"Hinges of History"
Like David, SPU Prepares to Run at the Challenge
By Philip Eaton, President
At its autumn meeting, the SPU Board of Trustees affirmed the "Comprehensive Plan for the 21st Century" spearheaded by President Eaton. See the "Into the World" feature for a summary of the plan.
Just then, says Cahill, "when the mighty stream that became Western history was in ultimate danger and might have divided into a hundred useless tributaries or frozen in death or evaporated altogether," then came, quite surprisingly, amazingly, St. Patrick and his Irish monks. They gathered books, artifacts and art. They sought to preserve the best of Christian classical learning and philosophy. In all of this they hoped to lift up the light of the gospel of Jesus Christ against the chaos spreading across Europe.
These monks were among the "great gift-givers" of history, those who step up to the challenge at the hinge-points, "arriving in the moment of crisis," and providing "for transition, for transformation. . . ." Focused by an urgent and intense need to engage and preserve the culture, understanding that this was the only way to spread the gospel, these bold Irish monks ran right at this daunting challenge and saved European civilization.
We read about another hinge of history in the biblical story of David and Goliath. The Israelites are confronted by the loud and presumptuous Philistines, another crude force that threatens to snuff out the light of Jewish culture. Fear is in the air. Cowering, "shaken and deeply afraid," the Israelites sense the urgency: Is it possible that God, here in this rocky Valley of Elah, may lose his ability to speak in the world?
Coming out of "a century or two of moral disintegration," Eugene Peterson says, "compounded by political chaos, Israel was at the point of losing its identity as a people of God, losing touch with its history, losing hold on the theme of salvation, which provided meaning and coherence to life itself." This was indeed a hinge point.
Just then a new and unlikely voice speaks up. Curious, full of energy, skilled and competent, naively bold, shaped by memory, empowered by a new perspective on reality, David steps up to the challenge. His boldness is fresh, nothing less than breathtaking. He has vision and he has an attitude: How dare this thundering, nine-foot giant threaten to silence the children of the living God?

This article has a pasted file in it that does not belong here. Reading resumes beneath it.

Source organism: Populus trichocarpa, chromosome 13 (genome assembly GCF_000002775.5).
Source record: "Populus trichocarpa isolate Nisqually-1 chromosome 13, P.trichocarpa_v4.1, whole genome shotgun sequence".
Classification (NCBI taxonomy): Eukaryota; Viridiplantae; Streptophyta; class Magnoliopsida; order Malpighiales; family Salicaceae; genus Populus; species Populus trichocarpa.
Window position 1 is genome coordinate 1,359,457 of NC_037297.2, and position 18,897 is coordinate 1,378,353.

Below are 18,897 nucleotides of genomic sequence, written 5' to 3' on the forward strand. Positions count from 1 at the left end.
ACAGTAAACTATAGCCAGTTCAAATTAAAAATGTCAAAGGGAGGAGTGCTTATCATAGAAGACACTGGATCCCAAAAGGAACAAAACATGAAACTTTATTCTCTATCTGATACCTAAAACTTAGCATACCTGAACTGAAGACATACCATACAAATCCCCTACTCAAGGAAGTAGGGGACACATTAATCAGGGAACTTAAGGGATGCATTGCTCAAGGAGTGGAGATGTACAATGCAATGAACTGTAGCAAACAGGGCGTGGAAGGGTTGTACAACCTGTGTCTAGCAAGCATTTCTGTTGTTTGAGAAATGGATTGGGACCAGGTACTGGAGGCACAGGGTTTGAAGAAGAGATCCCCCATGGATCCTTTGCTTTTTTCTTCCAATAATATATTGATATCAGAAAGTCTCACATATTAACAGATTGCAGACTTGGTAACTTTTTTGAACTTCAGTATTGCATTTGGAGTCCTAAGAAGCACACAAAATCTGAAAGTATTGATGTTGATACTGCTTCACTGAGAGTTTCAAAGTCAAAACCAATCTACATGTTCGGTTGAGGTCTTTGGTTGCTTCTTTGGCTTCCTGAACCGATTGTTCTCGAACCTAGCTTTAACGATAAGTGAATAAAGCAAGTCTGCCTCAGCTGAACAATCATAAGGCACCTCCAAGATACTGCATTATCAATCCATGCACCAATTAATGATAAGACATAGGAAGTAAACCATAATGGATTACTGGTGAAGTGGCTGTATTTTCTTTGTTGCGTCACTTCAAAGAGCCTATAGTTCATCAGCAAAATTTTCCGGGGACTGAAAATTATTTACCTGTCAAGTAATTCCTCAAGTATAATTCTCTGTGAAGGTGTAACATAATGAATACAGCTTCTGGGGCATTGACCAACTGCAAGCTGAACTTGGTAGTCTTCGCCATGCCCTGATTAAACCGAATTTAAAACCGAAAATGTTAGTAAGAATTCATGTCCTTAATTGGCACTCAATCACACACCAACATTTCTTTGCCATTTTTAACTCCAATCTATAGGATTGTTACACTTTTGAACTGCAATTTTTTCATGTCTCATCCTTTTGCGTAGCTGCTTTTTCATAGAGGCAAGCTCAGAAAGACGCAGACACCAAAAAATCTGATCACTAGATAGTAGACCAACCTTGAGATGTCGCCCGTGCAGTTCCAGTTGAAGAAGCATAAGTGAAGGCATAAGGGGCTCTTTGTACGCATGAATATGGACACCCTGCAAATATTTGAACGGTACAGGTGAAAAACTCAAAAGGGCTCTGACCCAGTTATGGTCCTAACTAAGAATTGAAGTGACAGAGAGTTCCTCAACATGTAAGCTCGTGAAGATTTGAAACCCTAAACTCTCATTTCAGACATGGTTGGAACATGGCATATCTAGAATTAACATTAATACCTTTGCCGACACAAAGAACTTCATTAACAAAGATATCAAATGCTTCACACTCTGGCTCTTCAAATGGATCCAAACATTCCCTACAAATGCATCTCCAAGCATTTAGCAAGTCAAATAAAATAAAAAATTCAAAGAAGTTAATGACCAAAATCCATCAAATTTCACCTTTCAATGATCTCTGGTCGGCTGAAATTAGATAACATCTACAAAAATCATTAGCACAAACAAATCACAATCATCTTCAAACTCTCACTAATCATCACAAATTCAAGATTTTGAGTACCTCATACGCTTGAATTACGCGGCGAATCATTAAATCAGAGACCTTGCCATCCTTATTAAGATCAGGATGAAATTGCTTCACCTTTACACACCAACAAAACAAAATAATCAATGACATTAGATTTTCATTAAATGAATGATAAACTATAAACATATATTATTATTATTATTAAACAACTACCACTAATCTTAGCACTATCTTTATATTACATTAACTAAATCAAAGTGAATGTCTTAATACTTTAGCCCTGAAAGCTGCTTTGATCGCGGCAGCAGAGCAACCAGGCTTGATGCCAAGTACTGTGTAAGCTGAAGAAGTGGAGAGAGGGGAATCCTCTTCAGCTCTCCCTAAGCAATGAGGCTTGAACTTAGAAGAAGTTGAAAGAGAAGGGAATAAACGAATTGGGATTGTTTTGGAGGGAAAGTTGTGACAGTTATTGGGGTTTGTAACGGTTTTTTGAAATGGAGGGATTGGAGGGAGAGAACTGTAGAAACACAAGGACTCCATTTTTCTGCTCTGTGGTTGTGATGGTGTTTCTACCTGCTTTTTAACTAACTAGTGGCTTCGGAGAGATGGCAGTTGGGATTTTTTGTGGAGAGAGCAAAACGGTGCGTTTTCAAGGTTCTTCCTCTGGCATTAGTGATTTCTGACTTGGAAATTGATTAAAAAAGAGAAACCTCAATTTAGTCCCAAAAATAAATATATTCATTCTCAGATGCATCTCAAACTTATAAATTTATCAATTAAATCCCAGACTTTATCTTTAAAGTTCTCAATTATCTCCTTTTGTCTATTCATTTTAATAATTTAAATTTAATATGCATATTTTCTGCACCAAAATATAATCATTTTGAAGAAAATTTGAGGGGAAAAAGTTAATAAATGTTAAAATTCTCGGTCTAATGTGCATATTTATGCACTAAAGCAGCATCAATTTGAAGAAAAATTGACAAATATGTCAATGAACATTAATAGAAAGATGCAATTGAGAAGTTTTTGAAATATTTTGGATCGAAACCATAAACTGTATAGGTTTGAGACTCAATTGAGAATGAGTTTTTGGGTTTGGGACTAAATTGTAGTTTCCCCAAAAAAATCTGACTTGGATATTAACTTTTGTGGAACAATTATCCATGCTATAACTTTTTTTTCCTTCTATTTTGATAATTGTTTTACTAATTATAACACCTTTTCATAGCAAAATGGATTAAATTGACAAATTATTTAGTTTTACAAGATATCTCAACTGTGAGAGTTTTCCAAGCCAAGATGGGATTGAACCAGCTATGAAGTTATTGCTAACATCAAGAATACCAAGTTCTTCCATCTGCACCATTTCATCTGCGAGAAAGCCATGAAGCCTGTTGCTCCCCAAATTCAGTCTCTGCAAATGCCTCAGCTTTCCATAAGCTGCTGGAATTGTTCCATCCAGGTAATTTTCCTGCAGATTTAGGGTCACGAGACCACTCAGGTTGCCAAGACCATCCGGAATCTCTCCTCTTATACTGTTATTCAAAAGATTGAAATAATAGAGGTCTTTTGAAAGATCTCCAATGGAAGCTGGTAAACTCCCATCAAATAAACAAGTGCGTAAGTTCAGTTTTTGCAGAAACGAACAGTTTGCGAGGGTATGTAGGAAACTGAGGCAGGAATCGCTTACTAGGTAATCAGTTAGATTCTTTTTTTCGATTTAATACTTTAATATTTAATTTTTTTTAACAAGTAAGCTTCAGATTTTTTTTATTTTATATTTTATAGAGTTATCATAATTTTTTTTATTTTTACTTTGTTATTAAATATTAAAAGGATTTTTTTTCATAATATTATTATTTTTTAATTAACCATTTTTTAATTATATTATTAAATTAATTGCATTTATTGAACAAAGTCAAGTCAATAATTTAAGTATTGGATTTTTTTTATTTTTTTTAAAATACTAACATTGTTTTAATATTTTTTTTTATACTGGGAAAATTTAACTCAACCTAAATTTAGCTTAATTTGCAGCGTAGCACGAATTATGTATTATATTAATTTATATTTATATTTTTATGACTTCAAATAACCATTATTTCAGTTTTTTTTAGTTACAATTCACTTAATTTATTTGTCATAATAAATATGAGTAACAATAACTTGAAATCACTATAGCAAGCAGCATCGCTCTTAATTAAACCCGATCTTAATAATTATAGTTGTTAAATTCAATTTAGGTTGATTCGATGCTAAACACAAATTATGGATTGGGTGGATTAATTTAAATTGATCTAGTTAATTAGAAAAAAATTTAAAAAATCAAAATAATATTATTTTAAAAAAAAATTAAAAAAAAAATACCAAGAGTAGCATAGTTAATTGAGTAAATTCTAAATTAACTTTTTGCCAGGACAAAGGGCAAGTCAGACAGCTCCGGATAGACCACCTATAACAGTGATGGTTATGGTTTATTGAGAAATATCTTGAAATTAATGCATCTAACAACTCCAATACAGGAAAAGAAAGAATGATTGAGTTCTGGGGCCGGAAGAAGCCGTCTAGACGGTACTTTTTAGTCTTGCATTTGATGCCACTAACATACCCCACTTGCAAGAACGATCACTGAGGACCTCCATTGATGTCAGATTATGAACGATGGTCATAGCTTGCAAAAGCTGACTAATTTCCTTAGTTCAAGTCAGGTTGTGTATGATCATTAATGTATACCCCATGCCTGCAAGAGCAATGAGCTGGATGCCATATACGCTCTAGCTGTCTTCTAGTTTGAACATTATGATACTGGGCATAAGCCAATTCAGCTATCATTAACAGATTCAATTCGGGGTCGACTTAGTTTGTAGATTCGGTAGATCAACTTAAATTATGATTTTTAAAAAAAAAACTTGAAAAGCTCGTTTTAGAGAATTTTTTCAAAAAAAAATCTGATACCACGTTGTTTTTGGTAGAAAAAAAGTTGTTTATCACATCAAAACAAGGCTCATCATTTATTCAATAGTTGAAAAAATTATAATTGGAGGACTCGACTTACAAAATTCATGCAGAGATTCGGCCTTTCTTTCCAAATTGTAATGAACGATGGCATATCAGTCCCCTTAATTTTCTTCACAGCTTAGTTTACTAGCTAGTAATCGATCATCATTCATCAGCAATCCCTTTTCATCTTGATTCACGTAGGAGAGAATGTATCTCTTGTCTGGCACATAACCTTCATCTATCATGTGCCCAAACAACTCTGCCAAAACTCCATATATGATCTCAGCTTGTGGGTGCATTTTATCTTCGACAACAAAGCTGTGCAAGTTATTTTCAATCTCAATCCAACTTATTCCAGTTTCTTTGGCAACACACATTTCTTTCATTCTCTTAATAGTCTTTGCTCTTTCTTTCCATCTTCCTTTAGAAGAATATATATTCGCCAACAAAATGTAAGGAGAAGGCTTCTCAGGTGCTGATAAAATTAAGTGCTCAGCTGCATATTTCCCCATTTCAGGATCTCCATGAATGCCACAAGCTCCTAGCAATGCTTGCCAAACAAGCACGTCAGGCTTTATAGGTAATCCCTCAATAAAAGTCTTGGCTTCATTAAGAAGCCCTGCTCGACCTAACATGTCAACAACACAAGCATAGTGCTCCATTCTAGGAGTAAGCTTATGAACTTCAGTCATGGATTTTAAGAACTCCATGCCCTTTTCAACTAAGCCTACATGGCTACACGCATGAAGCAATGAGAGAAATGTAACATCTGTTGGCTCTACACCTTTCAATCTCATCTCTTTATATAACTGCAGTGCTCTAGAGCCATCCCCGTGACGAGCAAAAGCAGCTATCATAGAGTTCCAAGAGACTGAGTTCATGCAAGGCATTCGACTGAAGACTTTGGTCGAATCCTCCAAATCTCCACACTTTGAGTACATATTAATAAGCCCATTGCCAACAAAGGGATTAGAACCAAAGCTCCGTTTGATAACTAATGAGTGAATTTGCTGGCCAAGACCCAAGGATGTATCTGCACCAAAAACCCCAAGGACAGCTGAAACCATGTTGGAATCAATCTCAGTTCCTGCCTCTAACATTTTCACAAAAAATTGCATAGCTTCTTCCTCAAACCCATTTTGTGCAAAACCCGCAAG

Then comes the all-critical sense of purpose that drives him: I will take on this challenge, David says, so that "the world will know there is a God in Israel." Then he does something that is also critically important: He runs right at the giant.
Breathtaking! Go with skill to be sure. Go with confidence that is shaped by remembering. But be sure you are empowered by a profoundly important purpose: Remember, you speak and act so that the world will know there is a God. And then secondly, run right at the challenge. No sitting around. No good just claiming that God is with you. Do something. Act. Move. Run right at the challenge. I believe we find ourselves at just such a hinge point of history. I believe Christians have a narrow window of opportunity left to be effective voices for the gospel of Jesus Christ. Our culture grows more indifferent and more hostile as the days go by.
I know it is often dangerous and presumptuous to claim historical urgency, but I believe we face the dark prospect of barbarian or Philistine victory. It is critical for the "gift-givers" to step up.
At Seattle Pacific University, we are attempting, perhaps with David's naive kind of boldness, to engage the culture and make a real difference in the world. We have a vision and we have a plan. We are now developing and gathering our gifts, selecting the smooth stones of engagement. We are seeking others to invest with us in this vision. Most of all we have an attitude: Quite simply we will run right at the challenge! Boldly, perhaps a bit naively (though I hope not foolishly), with passion and confidence, we are going to take a run.